An attempt to define the sodium requirements of lactating dairy cows in a tropical environment

W. Thiangtum, A. Yawongsa, J.T. Schonewille, T. Rukkwamsuk, C. Yuangklang, M.W.A. Verstegen, W.H. Hendriks

Research output: Contribution to journalArticleAcademicpeer-review

3 Citations (Scopus)

Abstract

BACKGROUND: Lactating dairy cattle in the tropics may require more sodium (Na) owing to the hot and humid climatic conditions. It is unknown whether the current recommendations on Na for lactating cows can be quantitatively used in tropical countries. This study attempted to define the Na requirement of lactating dairy cows under tropical conditions by measuring Na levels in saliva, milk and faeces. RESULTS: The concentrations of Na and potassium (K) in milk, faeces and serum were not affected by dietary treatments. The amount of Na absorbed by cows fed the basal (low-Na) diet containing 0.4 g Na kg-1 dry matter (DM) was equal to the amount of Na lost in the milk, showing that these animals were fed an Na-deficient ration. This observation was corroborated by salivary Na and K levels, with the cows on the low-Na diet having salivary Na concentrations below 120 mmol L-1 in combination with salivary K concentrations above 20 mmol L-1 (P <0.05). CONCLUSION: Consumption of a daily ration formulated to contain the current Na requirement set by the NRC appears to provide too much Na for lactating cows under tropical conditions. A tentative value of 1.2 g kg-1 DM is proposed as the Na requirement for dairy cows under tropical conditions. Copyright © 2011 Society of Chemical Industry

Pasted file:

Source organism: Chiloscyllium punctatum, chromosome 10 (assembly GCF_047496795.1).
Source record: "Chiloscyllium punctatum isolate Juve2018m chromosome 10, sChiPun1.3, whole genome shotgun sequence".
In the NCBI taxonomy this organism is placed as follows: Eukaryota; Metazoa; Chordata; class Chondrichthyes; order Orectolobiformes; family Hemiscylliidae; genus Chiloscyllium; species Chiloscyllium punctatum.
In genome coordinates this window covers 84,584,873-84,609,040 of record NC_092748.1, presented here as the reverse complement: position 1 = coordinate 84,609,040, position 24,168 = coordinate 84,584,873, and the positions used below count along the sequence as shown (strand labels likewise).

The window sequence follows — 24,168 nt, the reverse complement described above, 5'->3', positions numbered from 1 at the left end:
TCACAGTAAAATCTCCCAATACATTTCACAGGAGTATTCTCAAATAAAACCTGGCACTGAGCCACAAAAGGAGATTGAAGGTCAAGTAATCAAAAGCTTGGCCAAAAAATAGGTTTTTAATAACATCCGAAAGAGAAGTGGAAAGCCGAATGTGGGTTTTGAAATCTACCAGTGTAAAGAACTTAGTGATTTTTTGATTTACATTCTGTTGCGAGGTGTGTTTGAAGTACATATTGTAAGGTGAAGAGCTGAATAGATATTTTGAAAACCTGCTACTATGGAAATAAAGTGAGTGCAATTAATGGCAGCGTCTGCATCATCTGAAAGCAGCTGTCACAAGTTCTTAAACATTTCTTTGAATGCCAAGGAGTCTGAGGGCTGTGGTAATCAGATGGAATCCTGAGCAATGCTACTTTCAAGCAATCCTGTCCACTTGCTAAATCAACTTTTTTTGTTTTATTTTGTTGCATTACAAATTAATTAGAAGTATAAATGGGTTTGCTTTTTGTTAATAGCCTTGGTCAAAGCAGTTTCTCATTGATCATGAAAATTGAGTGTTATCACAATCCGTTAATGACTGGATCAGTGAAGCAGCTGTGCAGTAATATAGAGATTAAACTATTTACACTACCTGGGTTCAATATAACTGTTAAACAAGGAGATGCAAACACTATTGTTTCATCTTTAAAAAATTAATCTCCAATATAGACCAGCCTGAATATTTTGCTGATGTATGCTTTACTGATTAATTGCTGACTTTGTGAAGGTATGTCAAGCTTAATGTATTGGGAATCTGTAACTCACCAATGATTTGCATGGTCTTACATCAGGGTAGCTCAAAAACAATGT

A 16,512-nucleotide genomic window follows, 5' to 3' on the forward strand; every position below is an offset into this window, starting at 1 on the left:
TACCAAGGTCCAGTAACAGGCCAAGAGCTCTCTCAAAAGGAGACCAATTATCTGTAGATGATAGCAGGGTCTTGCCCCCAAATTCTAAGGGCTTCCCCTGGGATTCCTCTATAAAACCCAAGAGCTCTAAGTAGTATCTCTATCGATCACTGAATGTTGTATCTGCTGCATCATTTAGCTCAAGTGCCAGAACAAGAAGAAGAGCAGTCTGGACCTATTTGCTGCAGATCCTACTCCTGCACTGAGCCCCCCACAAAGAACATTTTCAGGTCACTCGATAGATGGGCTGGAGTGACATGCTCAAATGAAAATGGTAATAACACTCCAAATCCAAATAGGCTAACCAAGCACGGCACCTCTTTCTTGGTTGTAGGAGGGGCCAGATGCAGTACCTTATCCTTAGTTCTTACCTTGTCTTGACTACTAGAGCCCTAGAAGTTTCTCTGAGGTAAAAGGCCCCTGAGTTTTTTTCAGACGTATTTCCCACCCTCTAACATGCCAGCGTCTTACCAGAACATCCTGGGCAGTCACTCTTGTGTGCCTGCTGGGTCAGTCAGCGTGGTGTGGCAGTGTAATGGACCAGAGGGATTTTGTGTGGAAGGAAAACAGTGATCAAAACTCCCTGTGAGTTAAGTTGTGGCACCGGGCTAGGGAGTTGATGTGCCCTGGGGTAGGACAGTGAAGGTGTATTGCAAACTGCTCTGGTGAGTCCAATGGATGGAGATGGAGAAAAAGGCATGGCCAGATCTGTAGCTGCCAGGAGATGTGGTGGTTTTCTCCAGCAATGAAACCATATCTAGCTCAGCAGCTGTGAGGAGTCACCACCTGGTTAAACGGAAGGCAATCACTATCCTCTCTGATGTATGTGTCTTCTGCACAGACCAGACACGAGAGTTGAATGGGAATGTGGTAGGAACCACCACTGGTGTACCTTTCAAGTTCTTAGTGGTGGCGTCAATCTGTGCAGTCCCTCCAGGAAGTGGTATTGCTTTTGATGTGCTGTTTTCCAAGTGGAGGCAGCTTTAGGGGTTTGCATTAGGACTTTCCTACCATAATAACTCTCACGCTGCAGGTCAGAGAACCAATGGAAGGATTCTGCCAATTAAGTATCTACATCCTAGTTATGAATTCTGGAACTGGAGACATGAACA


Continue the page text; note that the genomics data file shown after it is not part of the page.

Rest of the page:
Original languageEnglish
Pages (from-to)2333-2337
JournalJournal of the Science of Food and Agriculture
Volume91
Issue number13
DOIs
Publication statusPublished - 2011

Keywords

  • acid-base status
  • potassium-chloride
  • mineral metabolism
  • dietary-sodium
  • heat-stress
  • responses
  • supplementation
  • magnesium
  • bicarbonate
  • absorption

Fingerprint Dive into the research topics of 'An attempt to define the sodium requirements of lactating dairy cows in a tropical environment'. Together they form a unique fingerprint.

Cite this